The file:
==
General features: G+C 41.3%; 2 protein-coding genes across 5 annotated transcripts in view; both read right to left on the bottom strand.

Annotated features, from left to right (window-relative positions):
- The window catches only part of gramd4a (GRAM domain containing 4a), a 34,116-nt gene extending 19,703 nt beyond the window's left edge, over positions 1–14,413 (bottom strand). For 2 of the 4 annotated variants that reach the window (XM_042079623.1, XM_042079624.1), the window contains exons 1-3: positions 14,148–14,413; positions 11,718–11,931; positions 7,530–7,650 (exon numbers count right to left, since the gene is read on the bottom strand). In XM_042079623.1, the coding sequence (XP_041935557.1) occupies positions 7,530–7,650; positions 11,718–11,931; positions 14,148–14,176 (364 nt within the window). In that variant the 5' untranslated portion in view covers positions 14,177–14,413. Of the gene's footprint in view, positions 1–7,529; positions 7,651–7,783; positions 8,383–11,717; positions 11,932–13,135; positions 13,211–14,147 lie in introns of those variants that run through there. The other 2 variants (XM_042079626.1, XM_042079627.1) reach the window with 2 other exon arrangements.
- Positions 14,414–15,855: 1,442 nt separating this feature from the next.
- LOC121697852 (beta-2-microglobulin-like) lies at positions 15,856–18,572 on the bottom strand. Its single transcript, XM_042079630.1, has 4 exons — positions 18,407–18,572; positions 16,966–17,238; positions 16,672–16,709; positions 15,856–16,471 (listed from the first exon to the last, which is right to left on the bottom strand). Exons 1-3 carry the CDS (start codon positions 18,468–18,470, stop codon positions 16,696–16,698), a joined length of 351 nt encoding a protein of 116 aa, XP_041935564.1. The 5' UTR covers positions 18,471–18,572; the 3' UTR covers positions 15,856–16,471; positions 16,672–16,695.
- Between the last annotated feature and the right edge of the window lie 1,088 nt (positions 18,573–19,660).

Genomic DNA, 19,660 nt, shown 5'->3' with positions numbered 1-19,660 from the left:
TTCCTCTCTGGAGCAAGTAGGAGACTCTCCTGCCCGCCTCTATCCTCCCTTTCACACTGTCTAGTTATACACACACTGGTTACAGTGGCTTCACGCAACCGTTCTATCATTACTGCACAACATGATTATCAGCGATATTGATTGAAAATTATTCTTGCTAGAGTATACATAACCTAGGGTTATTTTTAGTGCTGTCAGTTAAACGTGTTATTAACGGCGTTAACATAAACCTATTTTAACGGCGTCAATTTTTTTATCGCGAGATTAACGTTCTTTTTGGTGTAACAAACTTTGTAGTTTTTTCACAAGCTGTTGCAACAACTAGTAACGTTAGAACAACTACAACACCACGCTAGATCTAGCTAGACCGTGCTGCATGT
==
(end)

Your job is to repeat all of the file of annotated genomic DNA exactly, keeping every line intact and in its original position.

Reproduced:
General features: G+C 41.3%; 2 protein-coding genes across 5 annotated transcripts in view; both read right to left on the bottom strand.

Annotated features, from left to right (window-relative positions):
- The window catches only part of gramd4a (GRAM domain containing 4a), a 34,116-nt gene extending 19,703 nt beyond the window's left edge, over positions 1–14,413 (bottom strand). For 2 of the 4 annotated variants that reach the window (XM_042079623.1, XM_042079624.1), the window contains exons 1-3: positions 14,148–14,413; positions 11,718–11,931; positions 7,530–7,650 (exon numbers count right to left, since the gene is read on the bottom strand). In XM_042079623.1, the coding sequence (XP_041935557.1) occupies positions 7,530–7,650; positions 11,718–11,931; positions 14,148–14,176 (364 nt within the window). In that variant the 5' untranslated portion in view covers positions 14,177–14,413. Of the gene's footprint in view, positions 1–7,529; positions 7,651–7,783; positions 8,383–11,717; positions 11,932–13,135; positions 13,211–14,147 lie in introns of those variants that run through there. The other 2 variants (XM_042079626.1, XM_042079627.1) reach the window with 2 other exon arrangements.
- Positions 14,414–15,855: 1,442 nt separating this feature from the next.
- LOC121697852 (beta-2-microglobulin-like) lies at positions 15,856–18,572 on the bottom strand. Its single transcript, XM_042079630.1, has 4 exons — positions 18,407–18,572; positions 16,966–17,238; positions 16,672–16,709; positions 15,856–16,471 (listed from the first exon to the last, which is right to left on the bottom strand). Exons 1-3 carry the CDS (start codon positions 18,468–18,470, stop codon positions 16,696–16,698), a joined length of 351 nt encoding a protein of 116 aa, XP_041935564.1. The 5' UTR covers positions 18,471–18,572; the 3' UTR covers positions 15,856–16,471; positions 16,672–16,695.
- Between the last annotated feature and the right edge of the window lie 1,088 nt (positions 18,573–19,660).

Genomic DNA, 19,660 nt, shown 5'->3' with positions numbered 1-19,660 from the left:
TTCCTCTCTGGAGCAAGTAGGAGACTCTCCTGCCCGCCTCTATCCTCCCTTTCACACTGTCTAGTTATACACACACTGGTTACAGTGGCTTCACGCAACCGTTCTATCATTACTGCACAACATGATTATCAGCGATATTGATTGAAAATTATTCTTGCTAGAGTATACATAACCTAGGGTTATTTTTAGTGCTGTCAGTTAAACGTGTTATTAACGGCGTTAACATAAACCTATTTTAACGGCGTCAATTTTTTTATCGCGAGATTAACGTTCTTTTTGGTGTAACAAACTTTGTAGTTTTTTCACAAGCTGTTGCAACAACTAGTAACGTTAGAACAACTACAACACCACGCTAGATCTAGCTAGACCGTGCTGCATGT